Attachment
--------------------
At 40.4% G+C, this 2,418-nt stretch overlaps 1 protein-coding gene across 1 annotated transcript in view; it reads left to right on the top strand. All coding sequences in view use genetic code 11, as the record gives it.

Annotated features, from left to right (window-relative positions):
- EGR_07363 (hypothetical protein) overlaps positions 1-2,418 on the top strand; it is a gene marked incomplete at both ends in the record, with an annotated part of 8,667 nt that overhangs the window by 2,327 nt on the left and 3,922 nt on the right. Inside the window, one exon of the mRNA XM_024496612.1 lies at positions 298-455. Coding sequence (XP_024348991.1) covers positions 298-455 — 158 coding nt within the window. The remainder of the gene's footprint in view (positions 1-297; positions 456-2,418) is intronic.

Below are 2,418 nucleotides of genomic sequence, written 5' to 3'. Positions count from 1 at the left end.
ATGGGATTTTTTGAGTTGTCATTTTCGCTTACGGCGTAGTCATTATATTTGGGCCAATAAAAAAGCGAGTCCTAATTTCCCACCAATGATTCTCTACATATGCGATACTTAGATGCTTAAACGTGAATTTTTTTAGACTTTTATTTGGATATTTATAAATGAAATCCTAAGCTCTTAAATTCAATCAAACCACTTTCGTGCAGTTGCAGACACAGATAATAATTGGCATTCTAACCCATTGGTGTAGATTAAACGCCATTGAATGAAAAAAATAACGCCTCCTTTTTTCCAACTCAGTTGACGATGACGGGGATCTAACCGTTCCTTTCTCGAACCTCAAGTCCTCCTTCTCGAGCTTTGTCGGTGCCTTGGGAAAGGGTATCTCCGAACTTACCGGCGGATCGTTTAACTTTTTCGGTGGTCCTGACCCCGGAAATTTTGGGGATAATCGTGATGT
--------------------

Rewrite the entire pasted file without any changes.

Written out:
At 40.4% G+C, this 2,418-nt stretch overlaps 1 protein-coding gene across 1 annotated transcript in view; it reads left to right on the top strand. All coding sequences in view use genetic code 11, as the record gives it.

Annotated features, from left to right (window-relative positions):
- EGR_07363 (hypothetical protein) overlaps positions 1-2,418 on the top strand; it is a gene marked incomplete at both ends in the record, with an annotated part of 8,667 nt that overhangs the window by 2,327 nt on the left and 3,922 nt on the right. Inside the window, one exon of the mRNA XM_024496612.1 lies at positions 298-455. Coding sequence (XP_024348991.1) covers positions 298-455 — 158 coding nt within the window. The remainder of the gene's footprint in view (positions 1-297; positions 456-2,418) is intronic.

Below are 2,418 nucleotides of genomic sequence, written 5' to 3'. Positions count from 1 at the left end.
ATGGGATTTTTTGAGTTGTCATTTTCGCTTACGGCGTAGTCATTATATTTGGGCCAATAAAAAAGCGAGTCCTAATTTCCCACCAATGATTCTCTACATATGCGATACTTAGATGCTTAAACGTGAATTTTTTTAGACTTTTATTTGGATATTTATAAATGAAATCCTAAGCTCTTAAATTCAATCAAACCACTTTCGTGCAGTTGCAGACACAGATAATAATTGGCATTCTAACCCATTGGTGTAGATTAAACGCCATTGAATGAAAAAAATAACGCCTCCTTTTTTCCAACTCAGTTGACGATGACGGGGATCTAACCGTTCCTTTCTCGAACCTCAAGTCCTCCTTCTCGAGCTTTGTCGGTGCCTTGGGAAAGGGTATCTCCGAACTTACCGGCGGATCGTTTAACTTTTTCGGTGGTCCTGACCCCGGAAATTTTGGGGATAATCGTGATGT